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wrapper.ntservice.hide_console Property

wrapper.ntservice.hide_console

Compatibility :3.0.4
Editions :Professional EditionStandard EditionCommunity Edition
Platforms :WindowsMac OSX (Not Supported)Linux (Not Supported)IBM AIX (Not Supported)FreeBSD (Not Supported)HP-UX (Not Supported)Solaris (Not Supported)IBM z/OS (Not Supported)IBM z/Linux (Not Supported)

WARNING

DO NOT modify the value of this property while an application using the configuration file has been installed as a Windows Service. Please uninstall the existing service BEFORE modifying this property. The service with the new value can then be safely reinstalled later.

WARNING

Prior to Java version 1.4.0:

Java Service Wrapper version 3.4.x or later support JVM version 1.4.x and above.

Due to the way versions of Java prior to 1.4.0 handle the displaying of Windows, their GUI may not be visible when running as a Windows Service with this interactive property set. To enable the GUI on these JVMs, you will also need to set the wrapper.ntservice.hide_console property to TRUE.

This property is only used on Windows platforms.

This property is ignored unless the Wrapper is being run as a Windows Service with the wrapper.ntservice.interactive property set to TRUE. If the application's GUI is not being displayed correctly, this property should only be needed to bet set to TRUE. Therefore, this will be TRUE for all versions of Java prior to version 1.4.0.

Before playing with this property, I'll explain the problems involved so you will understand the Wrapper's behavior. When a Windows Service is launched with the interactive property set to TRUE, the service is running in an environment in which a console window does not exist. In order to capture the console output of a Java application, the Wrapper must create a console for the JVM to use. Normally this console would be visible to the user along with the Java application's GUI. It appears as an unresponsive console that can not be closed by the user. Obviously users would not like having this console around, so the Wrapper hides it by default.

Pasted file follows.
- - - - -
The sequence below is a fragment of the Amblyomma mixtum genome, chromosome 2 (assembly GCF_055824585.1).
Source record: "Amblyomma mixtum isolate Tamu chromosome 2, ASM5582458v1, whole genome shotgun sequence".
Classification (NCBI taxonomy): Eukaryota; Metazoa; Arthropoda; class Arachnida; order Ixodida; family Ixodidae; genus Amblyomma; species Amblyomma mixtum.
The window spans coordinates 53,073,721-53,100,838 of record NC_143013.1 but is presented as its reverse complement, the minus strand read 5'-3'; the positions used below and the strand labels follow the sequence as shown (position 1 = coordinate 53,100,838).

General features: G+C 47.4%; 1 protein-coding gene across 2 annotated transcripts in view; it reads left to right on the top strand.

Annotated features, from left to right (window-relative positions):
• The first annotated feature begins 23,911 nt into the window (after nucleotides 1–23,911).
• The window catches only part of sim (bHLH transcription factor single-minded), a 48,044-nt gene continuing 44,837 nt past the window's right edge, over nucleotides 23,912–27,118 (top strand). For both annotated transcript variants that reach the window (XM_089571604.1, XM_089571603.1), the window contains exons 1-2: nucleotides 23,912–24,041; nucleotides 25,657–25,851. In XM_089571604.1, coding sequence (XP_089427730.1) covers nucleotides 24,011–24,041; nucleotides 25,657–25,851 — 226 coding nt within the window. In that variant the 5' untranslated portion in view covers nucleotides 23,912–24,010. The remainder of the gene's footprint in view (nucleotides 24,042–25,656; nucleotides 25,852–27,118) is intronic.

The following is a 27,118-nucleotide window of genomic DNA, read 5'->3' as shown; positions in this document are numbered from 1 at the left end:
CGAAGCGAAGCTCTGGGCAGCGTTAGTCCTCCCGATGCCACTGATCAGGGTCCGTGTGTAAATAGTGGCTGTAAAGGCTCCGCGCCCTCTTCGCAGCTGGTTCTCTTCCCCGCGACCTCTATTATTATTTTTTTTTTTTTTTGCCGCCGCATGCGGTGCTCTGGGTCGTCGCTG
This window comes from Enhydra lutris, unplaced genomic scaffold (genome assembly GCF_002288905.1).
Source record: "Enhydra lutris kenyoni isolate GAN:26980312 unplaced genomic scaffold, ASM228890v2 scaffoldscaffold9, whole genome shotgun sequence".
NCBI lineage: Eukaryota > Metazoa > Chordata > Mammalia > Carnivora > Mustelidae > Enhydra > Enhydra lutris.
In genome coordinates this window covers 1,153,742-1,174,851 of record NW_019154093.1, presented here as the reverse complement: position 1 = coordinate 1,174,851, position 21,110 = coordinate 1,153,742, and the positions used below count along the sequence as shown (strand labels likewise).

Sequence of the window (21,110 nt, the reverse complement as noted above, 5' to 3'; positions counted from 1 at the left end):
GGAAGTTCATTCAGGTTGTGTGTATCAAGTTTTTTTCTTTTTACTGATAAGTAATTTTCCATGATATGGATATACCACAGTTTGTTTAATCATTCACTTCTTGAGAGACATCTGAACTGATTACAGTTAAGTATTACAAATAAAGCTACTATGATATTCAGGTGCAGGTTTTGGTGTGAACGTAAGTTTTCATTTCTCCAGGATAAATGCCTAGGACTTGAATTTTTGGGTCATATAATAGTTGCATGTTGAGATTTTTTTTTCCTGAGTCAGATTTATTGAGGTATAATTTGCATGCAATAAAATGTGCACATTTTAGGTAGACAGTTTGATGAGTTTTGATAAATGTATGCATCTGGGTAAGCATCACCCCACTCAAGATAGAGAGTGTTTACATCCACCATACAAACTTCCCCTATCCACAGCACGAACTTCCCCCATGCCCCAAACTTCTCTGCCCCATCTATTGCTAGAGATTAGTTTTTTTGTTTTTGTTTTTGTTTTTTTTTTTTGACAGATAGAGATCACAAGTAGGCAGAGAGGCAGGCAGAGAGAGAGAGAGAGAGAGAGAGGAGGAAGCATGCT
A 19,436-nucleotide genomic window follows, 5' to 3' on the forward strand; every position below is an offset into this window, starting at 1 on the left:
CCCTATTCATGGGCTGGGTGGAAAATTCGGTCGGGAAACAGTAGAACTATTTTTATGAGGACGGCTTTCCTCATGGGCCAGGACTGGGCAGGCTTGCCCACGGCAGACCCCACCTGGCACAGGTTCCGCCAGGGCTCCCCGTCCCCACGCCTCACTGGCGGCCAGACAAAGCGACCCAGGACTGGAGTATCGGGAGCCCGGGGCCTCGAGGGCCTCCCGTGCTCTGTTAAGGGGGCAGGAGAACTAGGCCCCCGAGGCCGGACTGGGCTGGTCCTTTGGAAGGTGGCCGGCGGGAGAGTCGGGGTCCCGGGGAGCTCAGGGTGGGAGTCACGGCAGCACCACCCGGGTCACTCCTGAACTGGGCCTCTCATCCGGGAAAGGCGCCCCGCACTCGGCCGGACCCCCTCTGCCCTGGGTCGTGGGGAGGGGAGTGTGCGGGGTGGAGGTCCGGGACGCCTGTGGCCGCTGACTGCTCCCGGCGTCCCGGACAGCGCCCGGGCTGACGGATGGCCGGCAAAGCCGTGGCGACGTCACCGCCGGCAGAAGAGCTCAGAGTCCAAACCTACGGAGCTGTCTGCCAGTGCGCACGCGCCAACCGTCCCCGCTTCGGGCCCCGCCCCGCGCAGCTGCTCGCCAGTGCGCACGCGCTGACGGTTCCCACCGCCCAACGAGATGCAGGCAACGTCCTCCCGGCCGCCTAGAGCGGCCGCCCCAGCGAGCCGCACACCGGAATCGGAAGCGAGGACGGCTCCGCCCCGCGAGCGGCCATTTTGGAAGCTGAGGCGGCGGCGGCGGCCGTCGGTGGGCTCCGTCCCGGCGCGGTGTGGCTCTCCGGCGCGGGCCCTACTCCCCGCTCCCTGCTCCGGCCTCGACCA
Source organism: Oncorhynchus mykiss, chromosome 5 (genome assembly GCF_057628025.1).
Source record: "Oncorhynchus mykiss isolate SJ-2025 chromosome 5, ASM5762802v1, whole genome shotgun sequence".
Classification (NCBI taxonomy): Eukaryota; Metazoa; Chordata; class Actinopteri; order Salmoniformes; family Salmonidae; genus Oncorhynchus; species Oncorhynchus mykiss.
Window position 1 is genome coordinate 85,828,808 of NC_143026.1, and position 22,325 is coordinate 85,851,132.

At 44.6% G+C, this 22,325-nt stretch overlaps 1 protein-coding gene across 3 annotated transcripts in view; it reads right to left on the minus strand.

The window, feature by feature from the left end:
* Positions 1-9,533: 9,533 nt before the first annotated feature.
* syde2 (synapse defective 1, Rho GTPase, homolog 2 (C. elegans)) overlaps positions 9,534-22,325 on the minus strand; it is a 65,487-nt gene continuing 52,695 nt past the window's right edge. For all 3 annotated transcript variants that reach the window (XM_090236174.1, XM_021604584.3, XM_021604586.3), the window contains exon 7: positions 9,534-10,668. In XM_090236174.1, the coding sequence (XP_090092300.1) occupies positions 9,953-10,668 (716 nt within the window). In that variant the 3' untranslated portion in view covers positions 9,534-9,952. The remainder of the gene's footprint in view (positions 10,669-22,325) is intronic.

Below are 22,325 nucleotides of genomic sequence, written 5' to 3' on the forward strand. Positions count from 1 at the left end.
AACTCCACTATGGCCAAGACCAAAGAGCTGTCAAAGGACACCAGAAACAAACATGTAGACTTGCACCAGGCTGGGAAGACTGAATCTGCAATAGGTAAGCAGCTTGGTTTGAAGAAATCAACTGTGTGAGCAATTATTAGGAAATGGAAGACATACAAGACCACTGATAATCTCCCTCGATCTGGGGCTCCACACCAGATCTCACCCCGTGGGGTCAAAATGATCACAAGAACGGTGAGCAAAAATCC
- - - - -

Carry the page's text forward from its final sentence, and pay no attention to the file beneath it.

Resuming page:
Java 1.4.x will correctly show the GUI window even if its console is hidden, so things will work correctly and the Java GUI will be visible. But earlier versions of Java display their Windows using the default window state for the process, meaning that they will be also hidden as well. It seems that users of Java 1.3.x and 1.2.x would also like to be able to display a GUI while running as a Windows Service, so a workaround was added. :-)

Please see the list of supported JVMs (Java Virtual Machines).

In order to be able to display the Java GUI with older JVMs, the console can not be hidden by default. If the JVM is launched with the console visible then it will be able to correctly display its GUI.

Disabling the feature that hides the console is done by setting the wrapper.ntservice.hide_console property to FALSE. This will cause the Wrapper to launch the Java application along with its Console in a visible state, so the JVM can correctly display its JVM.

Example:
wrapper.ntservice.hide_console=FALSE

So what about that ugly black console, you may ask? Well the good news is that the Wrapper will look for the console window and hide it almost immediately after the JVM has been launched. This is done so that the user will not have to stare at it while they are using your application.

The only problem is that the big black console will flash rather obviously which may distract users. It was decided to hide the console by default so that users with newer JVMs would not have to put up with it.

NOTE

Changes to the value of this property will not have any affect on the Wrapper if the configuration is reloaded. The Wrapper must be restarted for changes to take effect.

Reference: Console